Sunday 24 February 2019

Butterflies and Bees out and about in the warm sun

In recent days, Brimstone butterflies have been reported by several members, in gardens and on the Roman Road - with the first report being on 15th Feb. Since then, Small Tortoiseshell and Comma butterflies have also been seen, on 22nd and 24th, as well as the first Buff-tailed Bumblebees (16th) and Honey Bees.

 Comma butterfly (AM)

 Comma butterfly (AM)

Buff-tailed Bumblebee queen (AM)

Trip to Fen Drayton Lakes

In glorious spring sunshine, six ANW members enjoyed a walk around the RSPB Fen Drayton Lakes reserve on Saturday 23rd Feb. As well as seeing a good variety of bird species and large numbers of ducks, we were lucky enough to get great views of a Marsh Harrier hunting effortlessly above the reedbeds, and a Water Rail briefly, as it scuttered across the water between reedbeds just in front of us.  It was also heard making its strange 'grunting, squealing' call, known as 'sharming', from the reeds shortly afterwards.

A total of 39 bird species were seen.

The group also saw a few Brimstone butterflies, out in the gloriously warm sunshine, and broke out the sunhats in celebration!

A male Goldeneye - with striking white flanks and white cheek-spot (DLT)

 A male Tufted Duck - also with white flanks, but less prominent, 
with a plain dark head and obvious tuft (AM)

 A courting Great Crested Grebe pair - matching each other's head-shakes (AM)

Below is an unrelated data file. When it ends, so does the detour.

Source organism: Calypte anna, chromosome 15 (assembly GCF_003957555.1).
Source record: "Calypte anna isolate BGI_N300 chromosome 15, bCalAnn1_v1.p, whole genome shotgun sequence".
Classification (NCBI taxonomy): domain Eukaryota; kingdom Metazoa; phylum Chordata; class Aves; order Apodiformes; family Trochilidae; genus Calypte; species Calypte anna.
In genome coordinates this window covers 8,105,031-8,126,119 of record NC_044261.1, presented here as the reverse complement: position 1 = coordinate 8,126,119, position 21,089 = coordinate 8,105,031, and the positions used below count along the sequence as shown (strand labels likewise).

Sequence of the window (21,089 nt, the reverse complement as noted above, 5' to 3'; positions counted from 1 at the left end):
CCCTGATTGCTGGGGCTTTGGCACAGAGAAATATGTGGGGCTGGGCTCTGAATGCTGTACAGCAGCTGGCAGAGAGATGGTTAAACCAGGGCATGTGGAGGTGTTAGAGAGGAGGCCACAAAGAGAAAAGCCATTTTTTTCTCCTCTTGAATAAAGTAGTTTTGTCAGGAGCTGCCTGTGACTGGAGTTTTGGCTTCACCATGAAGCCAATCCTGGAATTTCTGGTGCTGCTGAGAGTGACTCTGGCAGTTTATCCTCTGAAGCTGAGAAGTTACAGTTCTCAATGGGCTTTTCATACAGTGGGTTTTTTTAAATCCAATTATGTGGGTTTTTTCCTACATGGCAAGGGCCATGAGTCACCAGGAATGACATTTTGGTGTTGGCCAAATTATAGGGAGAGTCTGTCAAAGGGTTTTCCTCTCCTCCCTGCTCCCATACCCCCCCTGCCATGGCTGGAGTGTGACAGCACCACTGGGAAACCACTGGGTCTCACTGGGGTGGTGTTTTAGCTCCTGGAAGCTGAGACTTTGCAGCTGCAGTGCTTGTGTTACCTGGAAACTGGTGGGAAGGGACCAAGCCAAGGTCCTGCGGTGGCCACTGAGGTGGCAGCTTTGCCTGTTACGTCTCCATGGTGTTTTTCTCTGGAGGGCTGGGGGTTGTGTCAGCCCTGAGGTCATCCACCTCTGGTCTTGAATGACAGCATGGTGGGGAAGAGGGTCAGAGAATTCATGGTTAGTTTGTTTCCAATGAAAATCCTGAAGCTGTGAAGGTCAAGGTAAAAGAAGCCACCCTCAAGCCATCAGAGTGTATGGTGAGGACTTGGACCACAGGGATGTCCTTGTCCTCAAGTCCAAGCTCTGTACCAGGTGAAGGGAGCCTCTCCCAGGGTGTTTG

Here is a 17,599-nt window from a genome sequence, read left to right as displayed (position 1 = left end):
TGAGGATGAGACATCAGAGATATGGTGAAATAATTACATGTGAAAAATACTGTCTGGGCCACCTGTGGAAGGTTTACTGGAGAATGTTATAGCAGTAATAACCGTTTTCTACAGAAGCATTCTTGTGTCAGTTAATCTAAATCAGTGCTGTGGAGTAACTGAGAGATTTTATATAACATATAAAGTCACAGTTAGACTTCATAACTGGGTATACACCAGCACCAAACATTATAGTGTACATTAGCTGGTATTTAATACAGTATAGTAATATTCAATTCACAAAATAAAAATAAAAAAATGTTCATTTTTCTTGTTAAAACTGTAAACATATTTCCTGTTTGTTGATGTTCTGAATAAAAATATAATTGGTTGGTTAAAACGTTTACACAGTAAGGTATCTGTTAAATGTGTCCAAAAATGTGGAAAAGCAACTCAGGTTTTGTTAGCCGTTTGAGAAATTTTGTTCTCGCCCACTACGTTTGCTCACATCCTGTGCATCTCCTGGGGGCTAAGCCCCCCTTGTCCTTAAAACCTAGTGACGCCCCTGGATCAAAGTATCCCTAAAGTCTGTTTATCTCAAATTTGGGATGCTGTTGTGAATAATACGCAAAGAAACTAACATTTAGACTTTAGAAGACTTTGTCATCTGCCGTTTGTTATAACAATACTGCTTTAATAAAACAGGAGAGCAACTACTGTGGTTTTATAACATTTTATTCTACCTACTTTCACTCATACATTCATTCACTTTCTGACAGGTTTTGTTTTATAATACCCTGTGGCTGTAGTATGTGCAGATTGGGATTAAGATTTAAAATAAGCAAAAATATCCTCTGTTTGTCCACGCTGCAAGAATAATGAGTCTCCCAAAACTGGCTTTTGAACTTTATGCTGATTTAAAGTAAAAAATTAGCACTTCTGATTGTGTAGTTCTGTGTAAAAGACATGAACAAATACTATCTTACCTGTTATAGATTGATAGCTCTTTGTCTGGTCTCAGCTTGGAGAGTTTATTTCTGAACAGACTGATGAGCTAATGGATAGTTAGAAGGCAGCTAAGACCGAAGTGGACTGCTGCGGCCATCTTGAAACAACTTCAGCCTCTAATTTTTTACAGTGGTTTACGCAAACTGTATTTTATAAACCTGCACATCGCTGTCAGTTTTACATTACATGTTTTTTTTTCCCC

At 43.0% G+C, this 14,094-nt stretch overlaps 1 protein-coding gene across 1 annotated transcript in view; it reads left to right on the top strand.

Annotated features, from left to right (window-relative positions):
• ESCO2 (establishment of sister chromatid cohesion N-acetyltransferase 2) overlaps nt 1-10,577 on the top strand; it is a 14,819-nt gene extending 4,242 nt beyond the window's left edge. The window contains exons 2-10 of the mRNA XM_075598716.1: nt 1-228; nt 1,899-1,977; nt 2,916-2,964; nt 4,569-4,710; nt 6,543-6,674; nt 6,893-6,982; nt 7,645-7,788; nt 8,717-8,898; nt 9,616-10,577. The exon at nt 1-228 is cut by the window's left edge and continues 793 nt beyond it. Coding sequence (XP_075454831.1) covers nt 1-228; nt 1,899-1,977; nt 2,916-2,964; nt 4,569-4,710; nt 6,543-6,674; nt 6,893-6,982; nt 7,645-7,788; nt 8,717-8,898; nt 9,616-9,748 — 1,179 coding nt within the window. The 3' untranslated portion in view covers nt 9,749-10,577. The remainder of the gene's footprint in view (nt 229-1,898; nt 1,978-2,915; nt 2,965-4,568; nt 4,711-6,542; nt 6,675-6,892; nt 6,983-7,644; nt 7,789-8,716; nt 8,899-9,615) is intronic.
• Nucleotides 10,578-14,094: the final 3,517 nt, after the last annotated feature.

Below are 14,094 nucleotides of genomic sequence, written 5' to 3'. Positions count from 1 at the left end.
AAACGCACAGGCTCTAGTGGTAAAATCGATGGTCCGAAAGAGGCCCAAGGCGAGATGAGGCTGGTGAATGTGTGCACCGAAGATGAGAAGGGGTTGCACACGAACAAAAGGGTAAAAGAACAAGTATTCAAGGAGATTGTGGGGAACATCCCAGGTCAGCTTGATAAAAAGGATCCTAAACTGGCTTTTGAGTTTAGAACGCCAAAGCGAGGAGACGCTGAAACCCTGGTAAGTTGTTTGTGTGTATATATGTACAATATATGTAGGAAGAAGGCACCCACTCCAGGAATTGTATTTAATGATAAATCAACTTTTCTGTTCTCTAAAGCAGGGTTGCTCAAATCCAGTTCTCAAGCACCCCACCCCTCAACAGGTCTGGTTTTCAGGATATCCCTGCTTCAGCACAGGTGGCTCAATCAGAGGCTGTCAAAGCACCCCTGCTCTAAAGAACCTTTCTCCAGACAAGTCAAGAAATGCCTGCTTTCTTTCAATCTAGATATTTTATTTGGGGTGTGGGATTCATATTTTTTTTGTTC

David, Ross, Anne, Derek and Sally - taking a well-earned lunch in the sun! (AM)

 The team 'on the case' (DF)

What bird? Where? (DF)

Monday 11 February 2019

Abington's RSPB Big Garden Bird Watch 2019

Below is the collated list of birds recorded during this year's RSPB BGBW (26-28 January 2019).  A total of 15 reports were received, with both the number of bird species seen, and the number of reports, being greater than last year. Many thanks to everyone who was able to take part.   Derek

Sunday 10 February 2019

Carole McCrae regularly sees a "blackbird with diamond shaped white feathers in a sort of ring across his back. It is quite distinctive and our neighbour has also seen it." The photo is much enlarged but shows the pattern. She says that most years they have a male blackbird with a white feather somewhere on it. Others in the village have seen similar birds.

The Aims of Abington Naturewatch

At their meeting on 9 April 2005 the members approved this revised version of the aims of Abington Naturewatch:

  • To monitor and record the wildlife (fauna & flora) within the borders of the Abingtons;
  • To encourage protection of our wildlife, maintain its quality and foster its diversity;
  • To promote awareness of the richness, potential and problems of the natural environment of the Abingtons;
  • To cooperate in improving access to the local natural environment for the benefit of all Abington villagers.

Pat Daunt, Founder

The organisation is informal and communication is by email if possible; members are notified of events from time to time. Contact details are maintained by a small "project team". There is currently no membership fee as costs are covered by voluntary contributions at events.

Members are encouraged to report notable sightings of flora and fauna within the Abingtons to the appropriate sector coordinator and an illustrated record is published annually.

A map of the area covered, with some features noted, is available here:>

For more information or to join, please contact David Farrant on (01223) 892871.

Contributions to our records should be sent to sector contacts or either of the above. Photographs may also be submitted to Andy Merryweather (